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Java is losing ground (…yawn…)

The Tiobe Programming languages index came up with the following October headline: Java is losing ground despite its new version 7 release.

I'd say - its about time, just following the all Java frameworks becomes a full time job, not to mention mastering them...

Following the trend towards weakly-typed languages both Lua and JavaScript posted healthy gains; it would be interesting to see Google's Dart performance - "a class-based optionally typed programming language for building web applications"

Sudden popularity of Objective-C can only be explained by a continued craze of iPod/Phone/Pad; I fully expect it to retreat as more Android contenders move into the niche, and Apple's iron grip on the development market slips (see my post on how had circumvented it with HTML5 app)

C# is still climbing the stairs; I have suspicion that it rules supreme in Windows platform development world. The decision to discontinue support Mono project that would allow .Net Framework to be used on Linux platform was, IMHO, a shortsighted one, and will come back to haunt Microsoft in the future; maybe Miguel de Icaza can pull it through with his Xamarin project.

I attribute raising popularity of SQL procedural extensions such as PL/SQL and Transact-SQL to the growing dissatisfaction with ORM (such as Hibernate and MS Entity Framework) among the developers; in many cases the developers' productivity gained from the ability to work in a familiar environment is all but negated by the poor performance as a result of the inefficient query syntax that such frameworks tend to produce...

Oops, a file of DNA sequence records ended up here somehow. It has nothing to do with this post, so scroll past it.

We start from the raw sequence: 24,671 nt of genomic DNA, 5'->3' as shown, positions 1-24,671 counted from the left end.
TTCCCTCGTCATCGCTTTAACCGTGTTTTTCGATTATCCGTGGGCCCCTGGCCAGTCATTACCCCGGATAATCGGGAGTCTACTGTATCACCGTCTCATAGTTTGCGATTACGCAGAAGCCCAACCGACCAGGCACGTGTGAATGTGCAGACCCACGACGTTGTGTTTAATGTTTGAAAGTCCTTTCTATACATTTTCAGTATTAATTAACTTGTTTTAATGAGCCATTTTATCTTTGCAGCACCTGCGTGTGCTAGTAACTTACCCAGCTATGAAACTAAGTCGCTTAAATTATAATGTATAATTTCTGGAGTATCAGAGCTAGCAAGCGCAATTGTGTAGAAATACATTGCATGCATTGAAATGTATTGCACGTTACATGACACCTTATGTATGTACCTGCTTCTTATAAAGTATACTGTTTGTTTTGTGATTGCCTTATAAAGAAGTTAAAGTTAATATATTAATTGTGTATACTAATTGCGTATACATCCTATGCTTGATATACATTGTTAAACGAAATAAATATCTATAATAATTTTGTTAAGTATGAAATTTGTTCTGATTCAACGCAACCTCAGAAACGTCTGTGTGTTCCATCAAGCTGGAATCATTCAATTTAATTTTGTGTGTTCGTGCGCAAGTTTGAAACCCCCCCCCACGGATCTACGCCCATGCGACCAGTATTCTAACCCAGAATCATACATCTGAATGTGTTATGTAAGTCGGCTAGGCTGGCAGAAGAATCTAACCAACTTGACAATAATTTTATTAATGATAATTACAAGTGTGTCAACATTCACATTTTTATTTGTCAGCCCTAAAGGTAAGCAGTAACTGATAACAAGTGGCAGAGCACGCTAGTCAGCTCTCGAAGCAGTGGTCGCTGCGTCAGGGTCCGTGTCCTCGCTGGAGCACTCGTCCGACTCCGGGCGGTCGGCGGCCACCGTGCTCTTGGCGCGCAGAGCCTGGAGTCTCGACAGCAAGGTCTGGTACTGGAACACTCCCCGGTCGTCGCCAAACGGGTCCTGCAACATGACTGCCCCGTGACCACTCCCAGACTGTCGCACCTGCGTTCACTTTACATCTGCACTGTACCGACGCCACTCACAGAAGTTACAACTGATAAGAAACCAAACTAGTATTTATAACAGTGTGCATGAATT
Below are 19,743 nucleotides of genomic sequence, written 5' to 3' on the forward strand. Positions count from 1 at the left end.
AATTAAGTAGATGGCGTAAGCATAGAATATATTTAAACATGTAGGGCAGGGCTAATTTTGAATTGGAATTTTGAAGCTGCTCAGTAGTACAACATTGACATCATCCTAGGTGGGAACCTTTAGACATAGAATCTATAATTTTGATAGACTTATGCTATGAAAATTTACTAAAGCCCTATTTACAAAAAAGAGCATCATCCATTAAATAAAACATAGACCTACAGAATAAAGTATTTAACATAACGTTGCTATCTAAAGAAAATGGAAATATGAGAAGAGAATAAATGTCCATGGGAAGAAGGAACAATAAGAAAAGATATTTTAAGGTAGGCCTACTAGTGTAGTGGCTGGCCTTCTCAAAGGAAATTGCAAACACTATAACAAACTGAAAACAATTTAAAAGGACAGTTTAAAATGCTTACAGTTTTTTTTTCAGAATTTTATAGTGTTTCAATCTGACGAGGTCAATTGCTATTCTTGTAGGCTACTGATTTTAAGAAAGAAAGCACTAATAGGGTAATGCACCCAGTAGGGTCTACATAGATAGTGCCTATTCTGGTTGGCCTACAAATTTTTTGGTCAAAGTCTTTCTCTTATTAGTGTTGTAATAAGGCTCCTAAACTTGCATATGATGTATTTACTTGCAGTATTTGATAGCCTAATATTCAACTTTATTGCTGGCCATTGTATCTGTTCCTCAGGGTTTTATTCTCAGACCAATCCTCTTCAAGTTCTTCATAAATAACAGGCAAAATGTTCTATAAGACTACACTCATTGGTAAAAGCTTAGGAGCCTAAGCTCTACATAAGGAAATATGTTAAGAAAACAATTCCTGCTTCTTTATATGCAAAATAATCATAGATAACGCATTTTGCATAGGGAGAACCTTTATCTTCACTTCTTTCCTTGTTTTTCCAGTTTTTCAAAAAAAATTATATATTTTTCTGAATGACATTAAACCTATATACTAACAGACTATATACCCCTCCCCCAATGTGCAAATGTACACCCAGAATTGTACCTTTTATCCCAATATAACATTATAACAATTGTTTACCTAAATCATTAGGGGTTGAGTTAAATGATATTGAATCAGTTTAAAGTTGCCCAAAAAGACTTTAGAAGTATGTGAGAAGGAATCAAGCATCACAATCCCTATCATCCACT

SQL Server: passing data between procedures

The common programming task - passing parameters between functions - is far from simple in Transact-SQL. One has to pay close attention to a particular version of the RDBMS that implements the language. To add to confusion, ever since Microsoft SQL Server and Sybase had parted their ways (version 7.0 and 11.5, respectively), there are two ever diverging dialects of Transact-SQL.

This article How to Share Data Between Stored Procedures  by  Erland Sommarskog goes into excruciating details explaining different options a programmer has when there is a need to pass data between stored procedure. Saved my team some time, and provided an opportunity to learn. Thank you!

The following table is taken verbatim from the original post by Mr. Sommarskog, and links back to his site:

Method Input/ Output SQL Server versions Comment
Using OUTPUT Parameters Output All Not generally applicable, but sometimes overlooked.
Table-valued Functions Output SQL 2000 Probably the best method for output, but has some restrictions.
Inline Functions Use this when you want to reuse a single SELECT.
Multi-statement Functions When you need to encapsulate more complex logic.
Using a Table In/Out All Most general methods with no restrictions, but a little more complex to use.
Sharing a Temp Table Mainly for single pair of caller/callee.
Process-keyed Table Best choice for many callers to same callee.
Global Temp Tables A variation of Process-Keyed.
INSERT-EXEC Output SQL 6.5 Does not require rewrite. Has some gotchas.
Table Parameters and Table Types In/(Out) SQL 2008 Could have been the final answer, but due to a restriction it is only mildly useful in this context.
Using the CLR Output SQL 2005 Does not require a rewrite. Clunky, but is useful as a last resort when INSERT-EXEC does not work.
OPENQUERY Output SQL 7 Does not require rewrite. Tricky with many pitfalls.
Using XML In/Out SQL 2005 A roundabout way that requires you to make a rewrite, but it has some advantages over the other methods.
Using Cursor Variables Output SQL 7 Not recommendable.